println!("{}", value.force::<i32>());
    println!("{}", value.force::<String>());
}
4 Likes

Interesting, thank you.

  1. Is there a way to push as many definitions as possible in the exp module? In particular, having functions view and eval deinfed in exp and calling value.force... in the appropriate way.
  2. This way of doing looks like it could be systematized. Do you know if there are there plans to make such uses of traits simpler in the future, in Rust, mimicking somehow Haskell (even without Haskell's type inference)? It looks like a "natural" mode of use...

Is there a way to push as many definitions as possible in the exp module? In particular, having functions view and eval deinfed in exp and calling value.force... in the appropriate way.

Yes, you can define functions:

fn eval(value: &impl ExpValue) -> i32 { value.force() }

This way of doing looks like it could be systematized. Do you know if there are there plans to make such uses of traits simpler in the future, in Rust, mimicking somehow Haskell (even without Haskell's type inference)? It looks like a "natural" mode of use...

This is a (partial) emulation of Haskell's lazy evaluation. Rust is a strict language and uses monomorphization for generics. You should keep in mind not all Haskell patterns translates well to other languages naturally.

1 Like

Just to elaborate a little more on @pcpthm's post, this is because you're using NoMonomorphismRestriction, which means that your top-level declarations (tf1, tf1_eval, tf1_view) that don't have type signatures are polymorphic. This means that they are not actually a single value, but evaluated potentially multiple times in order to produce a value under different types. Essentially they are like functions that take no arguments and have a generic return type.

1 Like

Thank you. For the sake of completeness, this is how you could do in OCaml:

module type EXP_SYM = sig
  type repr 
  val lit : int -> repr
  val neg : repr -> repr
  val add : repr -> repr -> repr
end

module Exp_sym_int = struct
  type repr = int
  let lit n = n
  let neg n = ~- n
  let add n m = n + m
end

module Exp_sym_string = struct
  type repr = string
  let lit n = string_of_int n 
  let neg n = "(-" ^ n ^ ")"
  let add n m = "(" ^ n ^ " + " ^ m ^ ")"
end

type 'a exp_sym = (module EXP_SYM with type repr = 'a)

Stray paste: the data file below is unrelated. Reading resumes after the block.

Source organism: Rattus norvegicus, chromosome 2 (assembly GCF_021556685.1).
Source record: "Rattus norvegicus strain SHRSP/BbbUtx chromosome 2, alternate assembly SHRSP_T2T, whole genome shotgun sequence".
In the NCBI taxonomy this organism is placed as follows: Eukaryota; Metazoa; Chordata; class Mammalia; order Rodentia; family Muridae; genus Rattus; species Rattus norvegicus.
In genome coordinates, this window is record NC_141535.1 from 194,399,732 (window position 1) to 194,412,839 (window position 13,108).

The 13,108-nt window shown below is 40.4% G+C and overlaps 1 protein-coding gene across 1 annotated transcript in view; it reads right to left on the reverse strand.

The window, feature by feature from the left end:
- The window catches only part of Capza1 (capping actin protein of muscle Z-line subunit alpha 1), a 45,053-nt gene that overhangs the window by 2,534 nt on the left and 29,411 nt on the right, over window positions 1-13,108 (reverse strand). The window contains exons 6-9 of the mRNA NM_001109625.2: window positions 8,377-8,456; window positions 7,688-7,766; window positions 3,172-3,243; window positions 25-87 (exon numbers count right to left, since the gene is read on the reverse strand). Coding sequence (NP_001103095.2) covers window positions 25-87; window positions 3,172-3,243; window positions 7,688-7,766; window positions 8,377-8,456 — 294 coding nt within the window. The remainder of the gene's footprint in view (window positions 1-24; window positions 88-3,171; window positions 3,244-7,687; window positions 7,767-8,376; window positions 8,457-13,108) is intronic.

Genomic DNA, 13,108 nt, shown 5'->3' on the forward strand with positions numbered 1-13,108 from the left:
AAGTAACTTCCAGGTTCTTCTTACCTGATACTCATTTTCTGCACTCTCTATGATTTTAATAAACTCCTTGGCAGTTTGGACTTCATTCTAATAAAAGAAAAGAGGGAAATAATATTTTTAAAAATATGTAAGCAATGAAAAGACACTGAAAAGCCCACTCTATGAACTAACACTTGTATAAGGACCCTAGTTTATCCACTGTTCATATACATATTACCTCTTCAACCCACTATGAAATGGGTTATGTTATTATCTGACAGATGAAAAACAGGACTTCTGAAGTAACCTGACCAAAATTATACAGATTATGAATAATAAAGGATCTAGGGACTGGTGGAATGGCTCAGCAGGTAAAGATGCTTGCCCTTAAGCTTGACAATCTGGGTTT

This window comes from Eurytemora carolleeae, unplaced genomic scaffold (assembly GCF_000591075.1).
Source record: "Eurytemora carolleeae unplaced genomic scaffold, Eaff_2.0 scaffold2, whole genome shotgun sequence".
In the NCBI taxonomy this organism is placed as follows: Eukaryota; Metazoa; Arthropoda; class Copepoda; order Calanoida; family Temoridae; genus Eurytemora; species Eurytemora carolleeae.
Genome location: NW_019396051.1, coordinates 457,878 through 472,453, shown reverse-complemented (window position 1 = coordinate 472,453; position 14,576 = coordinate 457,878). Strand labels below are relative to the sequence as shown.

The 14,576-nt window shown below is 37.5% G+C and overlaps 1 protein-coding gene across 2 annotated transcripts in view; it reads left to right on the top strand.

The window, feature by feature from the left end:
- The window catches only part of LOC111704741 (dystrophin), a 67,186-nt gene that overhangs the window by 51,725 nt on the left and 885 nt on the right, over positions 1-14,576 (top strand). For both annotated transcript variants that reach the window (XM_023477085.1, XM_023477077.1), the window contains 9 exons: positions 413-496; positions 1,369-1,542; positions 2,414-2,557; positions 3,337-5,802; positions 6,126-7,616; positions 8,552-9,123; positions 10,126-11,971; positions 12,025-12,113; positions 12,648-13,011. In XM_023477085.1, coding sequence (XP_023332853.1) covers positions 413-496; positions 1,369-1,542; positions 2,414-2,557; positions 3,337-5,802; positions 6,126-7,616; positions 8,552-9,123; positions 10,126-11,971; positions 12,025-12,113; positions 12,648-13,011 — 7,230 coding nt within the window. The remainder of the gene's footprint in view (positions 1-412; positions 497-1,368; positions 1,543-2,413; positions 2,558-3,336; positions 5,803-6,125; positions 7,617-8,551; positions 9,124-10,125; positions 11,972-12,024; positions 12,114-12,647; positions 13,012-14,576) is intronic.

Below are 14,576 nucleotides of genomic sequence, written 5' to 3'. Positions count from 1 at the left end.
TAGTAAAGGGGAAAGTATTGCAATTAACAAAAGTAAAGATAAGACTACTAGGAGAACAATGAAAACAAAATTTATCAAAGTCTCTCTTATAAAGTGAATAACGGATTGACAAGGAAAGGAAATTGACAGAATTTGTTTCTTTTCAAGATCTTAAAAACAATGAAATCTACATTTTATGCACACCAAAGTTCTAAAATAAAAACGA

let tf1 : type a . a exp_sym -> a = function (module E) ->
  let open E in 
  add (lit 8) (neg (add (lit 1) (lit 2)))

let eval (m : int exp_sym -> int) = 
  m (module Exp_sym_int)

let view (m : string exp_sym -> string) = 
  m (module Exp_sym_string)

let _ = view tf1

let _ = eval tf1

As there are no typeclasses in OCaml (although some work is in progress for so-called modular implicits), you must pass a module implementing the meaning of view or eval, which I'm doing here using first-class modules.

OK. However, I don't see why you're saying they're not a single value. In functional languages, a closure is a value, so that's how I interpreted them. Here, I guess, a particular kind of value, as what's passed as an implicit argument is the appropriate typeclass instance. But as I said, I'm not a Haskell expert, so I may fool myself here. Now the OCaml version passes the "instance" explicitly and tf1 is indeed a value, so that's why I apply the same reasoning to Haskell.

Sorry @pcpthm , I jumped a bit too quickly on the "Solution" button. It was perhaps not clear in my original post, but a value such as value would in principle be created at runtime, for instance by a parser for arithmetic expressions. Your solution needs to build a struct and an impl: I do not know Rust very well but I have the impression it wouldn't be compatible with an arbitrary number of values (such as value) created at runtime. With OCaml or Haskell, this is straightforward.

with an arbitrary number of values (such as value ) created at runtime

Please clarify what you want to achieve in the end?
Maybe Rust code closer to Haskell's implementation of typeclass or OCaml's module is like this: